As expected, Ford has debuted the 2016 Police Interceptor Utility at the 2015 Chicago Auto Show. Based on the freshened 2016 Ford Explorer, the 2016 Police Interceptor Utility has been adapted for use by police and law enforcement and developed “with input from the Ford Police Advisory Board to handle the extreme rigors of police duty”.
The Police Advisory Board was created by Ford to refine and develop future products that meet the needs of law enforcement agencies. The board was created in 2000 and consists of a rotating panel of 25 experts from the law enforcement community. The group has supplied Ford with customer feedback and served as a pilot group for products, programs and services.
So, what does the 2016 Ford Police Interceptor Utility bring to the table? A lot, actually. The most noticeable differences include a new front and rear design, new headlamps, and a new instrument panel. Interior and exterior dimensions remain the same for the 2016 model, but the 2016 Police Interceptor Utility goes beyond cosmetic updates.
For instance, an enhanced electrical system distributes electrical loads more efficiently, while available Surveillance Mode technology warns the driver when someone approaches the rear of the vehicle. Upon detection, the driver’s window automatically raises and all doors lock. Ford is the first manufacturer to bring this innovative feature to market.
As a direct response to customer feedback, Ford added a liftgate release switch, accessible to occupants in the front. It allows the rear liftgate mechanism to remain unlocked for 45 seconds before timing out, permitting officers to access the cargo area.
A rear camera with washer is standard for the 2016 model with a 4-inch screen in the center stack. As an option, the view from the camera can be seen in the rearview mirror.
The 2016 Ford Police Interceptor Utility comes standard with Ford’s 3.7-liter V6 producing 304 horsepower and 279 pound-feet of torque. The 3.5-liter EcoBoost V6 good for 365 horsepower and 350 pound-feet of torque is optional. The choice in powerplants allowing agencies to select the engine that best meets their patrol requirements. In addition, the Police Interceptor Utility has standard all-wheel drive designed to deliver low-speed traction and high-speed handling and stability.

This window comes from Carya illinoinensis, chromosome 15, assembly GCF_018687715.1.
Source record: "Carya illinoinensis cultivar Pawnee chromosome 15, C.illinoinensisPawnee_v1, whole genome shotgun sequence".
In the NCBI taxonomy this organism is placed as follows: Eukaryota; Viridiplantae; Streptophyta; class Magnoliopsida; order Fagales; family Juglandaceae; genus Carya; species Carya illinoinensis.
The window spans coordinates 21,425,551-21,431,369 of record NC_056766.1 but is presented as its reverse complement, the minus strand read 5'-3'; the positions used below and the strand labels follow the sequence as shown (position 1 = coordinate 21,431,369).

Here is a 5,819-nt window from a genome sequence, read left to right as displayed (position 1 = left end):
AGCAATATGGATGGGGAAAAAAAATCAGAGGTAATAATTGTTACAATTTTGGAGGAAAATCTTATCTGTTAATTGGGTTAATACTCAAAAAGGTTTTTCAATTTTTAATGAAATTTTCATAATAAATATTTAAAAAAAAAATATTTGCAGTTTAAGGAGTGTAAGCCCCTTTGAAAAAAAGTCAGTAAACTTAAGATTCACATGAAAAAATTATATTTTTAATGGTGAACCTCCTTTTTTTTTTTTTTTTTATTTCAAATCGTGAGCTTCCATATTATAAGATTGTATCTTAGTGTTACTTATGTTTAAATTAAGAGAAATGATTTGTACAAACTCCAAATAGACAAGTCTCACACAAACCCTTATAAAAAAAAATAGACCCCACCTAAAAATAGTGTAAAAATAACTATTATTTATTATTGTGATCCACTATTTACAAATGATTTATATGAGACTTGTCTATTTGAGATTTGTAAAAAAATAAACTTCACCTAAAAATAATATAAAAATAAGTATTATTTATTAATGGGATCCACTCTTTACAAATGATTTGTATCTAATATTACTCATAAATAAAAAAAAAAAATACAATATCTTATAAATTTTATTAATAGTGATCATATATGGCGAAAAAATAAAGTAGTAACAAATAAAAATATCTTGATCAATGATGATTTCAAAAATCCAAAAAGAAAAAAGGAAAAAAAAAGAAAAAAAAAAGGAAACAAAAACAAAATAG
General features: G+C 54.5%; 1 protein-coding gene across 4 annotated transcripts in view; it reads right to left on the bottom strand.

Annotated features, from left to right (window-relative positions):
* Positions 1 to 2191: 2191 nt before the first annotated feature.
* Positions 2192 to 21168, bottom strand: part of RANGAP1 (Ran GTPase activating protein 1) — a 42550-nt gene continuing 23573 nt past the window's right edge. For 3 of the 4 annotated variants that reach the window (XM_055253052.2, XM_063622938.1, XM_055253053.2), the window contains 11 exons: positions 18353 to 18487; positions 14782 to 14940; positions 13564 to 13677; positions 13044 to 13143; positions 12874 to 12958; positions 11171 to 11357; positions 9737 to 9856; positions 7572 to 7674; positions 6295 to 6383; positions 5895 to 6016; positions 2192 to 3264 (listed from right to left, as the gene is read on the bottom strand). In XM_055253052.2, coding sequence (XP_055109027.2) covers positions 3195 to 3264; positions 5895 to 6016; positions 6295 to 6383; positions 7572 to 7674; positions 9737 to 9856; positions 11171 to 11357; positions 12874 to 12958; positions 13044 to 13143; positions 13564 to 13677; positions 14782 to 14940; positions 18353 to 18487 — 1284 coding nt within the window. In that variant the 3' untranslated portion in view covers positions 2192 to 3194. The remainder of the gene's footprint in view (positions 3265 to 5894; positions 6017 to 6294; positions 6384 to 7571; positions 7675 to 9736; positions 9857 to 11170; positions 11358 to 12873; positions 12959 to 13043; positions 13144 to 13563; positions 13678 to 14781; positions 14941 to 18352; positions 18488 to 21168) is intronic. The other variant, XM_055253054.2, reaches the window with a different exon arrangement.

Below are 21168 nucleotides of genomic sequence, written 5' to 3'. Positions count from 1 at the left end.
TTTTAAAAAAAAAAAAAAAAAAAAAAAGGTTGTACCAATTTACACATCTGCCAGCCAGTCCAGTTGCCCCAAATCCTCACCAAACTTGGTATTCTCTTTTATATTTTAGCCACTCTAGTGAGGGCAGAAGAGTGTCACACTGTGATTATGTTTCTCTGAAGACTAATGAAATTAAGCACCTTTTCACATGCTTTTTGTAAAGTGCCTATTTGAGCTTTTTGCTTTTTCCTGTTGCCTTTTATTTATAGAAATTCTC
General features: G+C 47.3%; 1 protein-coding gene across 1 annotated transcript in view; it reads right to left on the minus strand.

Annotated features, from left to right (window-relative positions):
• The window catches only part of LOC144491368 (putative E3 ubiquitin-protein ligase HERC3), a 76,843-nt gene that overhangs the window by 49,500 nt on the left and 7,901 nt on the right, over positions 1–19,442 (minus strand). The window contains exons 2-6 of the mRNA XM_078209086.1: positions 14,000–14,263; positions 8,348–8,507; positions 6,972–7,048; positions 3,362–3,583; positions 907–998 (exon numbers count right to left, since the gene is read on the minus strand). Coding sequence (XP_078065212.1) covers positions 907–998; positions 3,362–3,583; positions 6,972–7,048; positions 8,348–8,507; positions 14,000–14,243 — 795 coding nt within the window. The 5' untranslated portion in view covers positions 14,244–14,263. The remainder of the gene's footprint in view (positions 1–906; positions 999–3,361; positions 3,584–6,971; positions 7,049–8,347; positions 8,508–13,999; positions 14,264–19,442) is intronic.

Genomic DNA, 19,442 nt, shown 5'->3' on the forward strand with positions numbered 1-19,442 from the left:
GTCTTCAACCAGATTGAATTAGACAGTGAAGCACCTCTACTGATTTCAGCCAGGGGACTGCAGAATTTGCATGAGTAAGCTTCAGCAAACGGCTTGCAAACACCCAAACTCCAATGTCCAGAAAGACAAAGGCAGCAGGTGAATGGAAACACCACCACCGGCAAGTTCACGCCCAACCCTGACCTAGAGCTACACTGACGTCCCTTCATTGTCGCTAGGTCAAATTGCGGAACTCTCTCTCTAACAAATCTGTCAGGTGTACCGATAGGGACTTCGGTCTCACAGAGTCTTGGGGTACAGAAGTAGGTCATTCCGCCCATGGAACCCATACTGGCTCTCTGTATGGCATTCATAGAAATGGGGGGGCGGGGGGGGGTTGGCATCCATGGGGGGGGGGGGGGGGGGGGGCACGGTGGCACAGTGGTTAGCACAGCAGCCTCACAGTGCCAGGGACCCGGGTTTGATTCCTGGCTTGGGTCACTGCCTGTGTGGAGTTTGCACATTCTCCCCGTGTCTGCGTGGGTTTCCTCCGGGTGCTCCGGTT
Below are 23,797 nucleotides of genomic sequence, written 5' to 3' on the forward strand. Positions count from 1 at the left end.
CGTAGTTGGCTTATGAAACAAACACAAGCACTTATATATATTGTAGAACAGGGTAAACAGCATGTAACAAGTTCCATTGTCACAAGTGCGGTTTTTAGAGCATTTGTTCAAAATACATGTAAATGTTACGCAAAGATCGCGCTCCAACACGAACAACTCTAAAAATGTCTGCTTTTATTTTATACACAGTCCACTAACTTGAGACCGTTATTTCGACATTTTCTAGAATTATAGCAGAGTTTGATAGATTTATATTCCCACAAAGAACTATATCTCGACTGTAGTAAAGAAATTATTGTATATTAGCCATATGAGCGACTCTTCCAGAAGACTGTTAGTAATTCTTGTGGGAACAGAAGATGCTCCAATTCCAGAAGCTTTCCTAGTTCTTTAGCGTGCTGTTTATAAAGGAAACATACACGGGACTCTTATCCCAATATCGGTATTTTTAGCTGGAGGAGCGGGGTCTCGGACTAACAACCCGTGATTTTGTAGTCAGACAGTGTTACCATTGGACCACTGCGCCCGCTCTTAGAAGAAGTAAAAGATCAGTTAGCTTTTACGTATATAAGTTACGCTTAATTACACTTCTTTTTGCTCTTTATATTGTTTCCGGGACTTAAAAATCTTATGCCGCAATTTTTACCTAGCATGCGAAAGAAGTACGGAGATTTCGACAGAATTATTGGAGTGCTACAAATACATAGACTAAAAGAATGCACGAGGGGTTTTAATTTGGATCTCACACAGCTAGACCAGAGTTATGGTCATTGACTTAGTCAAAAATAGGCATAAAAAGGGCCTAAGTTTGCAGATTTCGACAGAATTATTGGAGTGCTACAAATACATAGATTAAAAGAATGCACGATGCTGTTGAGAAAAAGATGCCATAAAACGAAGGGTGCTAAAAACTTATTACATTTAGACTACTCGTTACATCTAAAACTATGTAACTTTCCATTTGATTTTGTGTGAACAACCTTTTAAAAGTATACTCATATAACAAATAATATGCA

“From the heavy-duty suspension and powertrain offerings, to the unique steering and transmission calibrations, Ford Police Interceptor Utility is built to provide any law enforcement agency a vehicle ready to meet extremely demanding needs,” said Arie Groeneveld, chief engineer for the new Police Interceptor Utility.
Ford says that both engines have been calibrated to meet extreme test requirements defined by the Michigan State Police and Los Angeles County Sheriff’s Department. Tests include aggressive driving on road courses and racetracks, braking and acceleration, top speed and city pursuit testing.
Meanwhile, the standard six-speed transmission features a unique Pursuit Mode specifically programmed for law enforcement use. The gearbox automatically switches from normal operation designed to save fuel to Pursuit Mode when it detects aggressive driving situations based on brake line pressure, deceleration and lateral acceleration rates.
Once in Pursuit Mode, the upshift and downshift performance of the transmission is optimized for aggressive driving, returning to fuel-save mode when it senses the aggressive driving is complete. The software is tuned to perform a reverse J-turn, which is when a reversing vehicle is spun 180 degrees and continues, face forward, without changing direction of travel.
In addition to unique cooling systems designed for extreme use, Police Interceptor also features custom-developed brakes designed to withstand excessive use. The 18-inch steel wheels have high venting characteristics to help cool the brakes.
The vehicle has been designed to stand up to the demands of police work, with heavy-duty powertrain mounts, reinforced subframe mounts and unique hubs and bearings. Larger-diameter springs are used in the suspension. The upgrades help ensure every Police Interceptor model can handle the extreme rigors of law enforcement work. Even the tires were specifically designed to meet durability and pursuit standards, with some departments logging as many as 50,000 miles per year.
We should also mention that the unibody structure of Police Interceptor Utility features boron steel in the A-pillar and a hydroformed, high-strength steel tube that runs the width of the vehicle to improve structural rigidity.
“Our Police Interceptor Utility is the best-selling police vehicle in America because we have a unique relationship with our customers,” said Jonathan Honeycutt, Ford North American marketing manager for Police Vehicles. “By listening to the Ford Police Advisory Board, we have engineered a vehicle that officers love.”